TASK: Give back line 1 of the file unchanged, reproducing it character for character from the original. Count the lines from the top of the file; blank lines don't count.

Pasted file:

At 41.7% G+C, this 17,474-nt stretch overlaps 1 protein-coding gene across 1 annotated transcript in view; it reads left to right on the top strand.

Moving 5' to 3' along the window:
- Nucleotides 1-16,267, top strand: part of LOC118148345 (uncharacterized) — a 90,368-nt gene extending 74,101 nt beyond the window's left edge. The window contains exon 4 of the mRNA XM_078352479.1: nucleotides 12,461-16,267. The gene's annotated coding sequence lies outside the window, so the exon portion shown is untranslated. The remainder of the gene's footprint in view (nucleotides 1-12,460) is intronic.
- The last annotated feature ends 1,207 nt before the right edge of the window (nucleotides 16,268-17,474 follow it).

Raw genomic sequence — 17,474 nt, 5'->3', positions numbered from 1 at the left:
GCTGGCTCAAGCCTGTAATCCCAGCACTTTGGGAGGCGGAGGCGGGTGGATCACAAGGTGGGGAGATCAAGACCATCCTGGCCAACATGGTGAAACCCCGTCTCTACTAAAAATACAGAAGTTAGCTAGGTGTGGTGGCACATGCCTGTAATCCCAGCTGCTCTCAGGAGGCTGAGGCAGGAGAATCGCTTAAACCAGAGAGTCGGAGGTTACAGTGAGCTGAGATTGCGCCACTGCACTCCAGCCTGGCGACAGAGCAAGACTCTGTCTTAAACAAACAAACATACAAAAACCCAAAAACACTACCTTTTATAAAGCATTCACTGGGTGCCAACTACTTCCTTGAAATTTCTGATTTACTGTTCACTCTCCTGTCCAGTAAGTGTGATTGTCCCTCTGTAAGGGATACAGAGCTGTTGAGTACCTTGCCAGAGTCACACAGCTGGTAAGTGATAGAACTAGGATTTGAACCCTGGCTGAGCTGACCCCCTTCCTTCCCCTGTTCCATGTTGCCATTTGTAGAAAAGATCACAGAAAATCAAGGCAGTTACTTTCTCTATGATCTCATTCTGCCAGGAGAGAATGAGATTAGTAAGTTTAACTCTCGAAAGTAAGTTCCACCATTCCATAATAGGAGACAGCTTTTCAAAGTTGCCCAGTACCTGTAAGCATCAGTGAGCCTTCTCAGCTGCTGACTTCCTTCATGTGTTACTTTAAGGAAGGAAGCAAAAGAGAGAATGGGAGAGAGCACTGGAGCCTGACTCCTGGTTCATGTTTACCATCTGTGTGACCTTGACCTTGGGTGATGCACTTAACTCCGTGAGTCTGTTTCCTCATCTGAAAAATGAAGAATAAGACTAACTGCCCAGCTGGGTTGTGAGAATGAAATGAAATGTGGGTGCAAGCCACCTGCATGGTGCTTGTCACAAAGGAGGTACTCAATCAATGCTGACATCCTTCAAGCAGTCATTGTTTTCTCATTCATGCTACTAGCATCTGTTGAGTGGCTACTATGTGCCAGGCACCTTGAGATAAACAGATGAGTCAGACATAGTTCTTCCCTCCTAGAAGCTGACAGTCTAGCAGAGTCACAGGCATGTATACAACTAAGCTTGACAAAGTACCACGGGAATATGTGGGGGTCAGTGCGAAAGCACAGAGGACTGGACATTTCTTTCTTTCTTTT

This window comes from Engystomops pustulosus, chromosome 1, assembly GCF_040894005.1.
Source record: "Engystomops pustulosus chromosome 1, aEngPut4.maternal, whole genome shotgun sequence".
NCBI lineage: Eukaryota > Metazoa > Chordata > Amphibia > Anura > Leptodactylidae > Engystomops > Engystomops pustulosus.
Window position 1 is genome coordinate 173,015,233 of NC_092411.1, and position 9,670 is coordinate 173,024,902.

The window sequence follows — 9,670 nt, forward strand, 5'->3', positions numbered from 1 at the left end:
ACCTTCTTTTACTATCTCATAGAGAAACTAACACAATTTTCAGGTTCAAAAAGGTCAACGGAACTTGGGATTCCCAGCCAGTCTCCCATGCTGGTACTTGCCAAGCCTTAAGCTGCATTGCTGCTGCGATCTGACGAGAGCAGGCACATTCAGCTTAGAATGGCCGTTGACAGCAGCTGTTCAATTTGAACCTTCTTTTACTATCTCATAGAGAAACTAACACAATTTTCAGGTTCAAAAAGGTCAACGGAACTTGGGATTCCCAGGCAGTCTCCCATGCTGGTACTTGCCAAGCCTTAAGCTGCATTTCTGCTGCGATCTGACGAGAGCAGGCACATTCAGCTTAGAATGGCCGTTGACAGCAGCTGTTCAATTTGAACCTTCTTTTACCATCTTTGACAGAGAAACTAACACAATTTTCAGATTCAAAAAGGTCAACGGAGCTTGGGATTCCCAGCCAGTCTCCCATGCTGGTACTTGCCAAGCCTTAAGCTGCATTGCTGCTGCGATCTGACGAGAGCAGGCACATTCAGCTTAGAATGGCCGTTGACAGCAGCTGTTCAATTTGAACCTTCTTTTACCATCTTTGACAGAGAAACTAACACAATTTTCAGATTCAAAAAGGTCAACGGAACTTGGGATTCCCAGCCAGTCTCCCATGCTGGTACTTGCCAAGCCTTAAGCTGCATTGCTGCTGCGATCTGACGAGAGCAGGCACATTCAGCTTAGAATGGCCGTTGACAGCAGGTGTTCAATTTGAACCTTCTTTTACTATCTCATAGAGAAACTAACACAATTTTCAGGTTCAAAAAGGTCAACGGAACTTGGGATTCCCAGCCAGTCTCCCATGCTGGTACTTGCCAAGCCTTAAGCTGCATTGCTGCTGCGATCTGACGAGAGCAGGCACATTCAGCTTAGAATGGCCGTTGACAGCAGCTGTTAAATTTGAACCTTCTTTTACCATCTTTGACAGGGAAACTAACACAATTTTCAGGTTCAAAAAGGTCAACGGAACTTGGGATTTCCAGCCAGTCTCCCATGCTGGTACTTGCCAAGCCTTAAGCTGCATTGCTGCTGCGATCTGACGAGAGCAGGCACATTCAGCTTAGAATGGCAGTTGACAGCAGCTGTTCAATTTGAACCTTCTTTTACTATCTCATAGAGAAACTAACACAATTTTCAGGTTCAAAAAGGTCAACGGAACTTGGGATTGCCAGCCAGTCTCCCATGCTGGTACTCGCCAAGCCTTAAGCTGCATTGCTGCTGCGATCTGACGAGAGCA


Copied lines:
At 41.7% G+C, this 17,474-nt stretch overlaps 1 protein-coding gene across 1 annotated transcript in view; it reads left to right on the top strand.